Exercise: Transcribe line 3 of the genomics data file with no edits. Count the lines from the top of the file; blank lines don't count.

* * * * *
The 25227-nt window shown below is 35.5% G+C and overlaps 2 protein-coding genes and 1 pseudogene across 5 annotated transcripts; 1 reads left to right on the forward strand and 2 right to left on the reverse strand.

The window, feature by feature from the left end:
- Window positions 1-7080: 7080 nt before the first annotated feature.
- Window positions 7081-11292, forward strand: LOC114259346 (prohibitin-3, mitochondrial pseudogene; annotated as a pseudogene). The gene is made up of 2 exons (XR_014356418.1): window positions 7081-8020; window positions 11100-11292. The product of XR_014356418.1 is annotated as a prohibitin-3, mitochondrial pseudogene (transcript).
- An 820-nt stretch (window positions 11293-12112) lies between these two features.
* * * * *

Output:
- Window positions 1-7080: 7080 nt before the first annotated feature.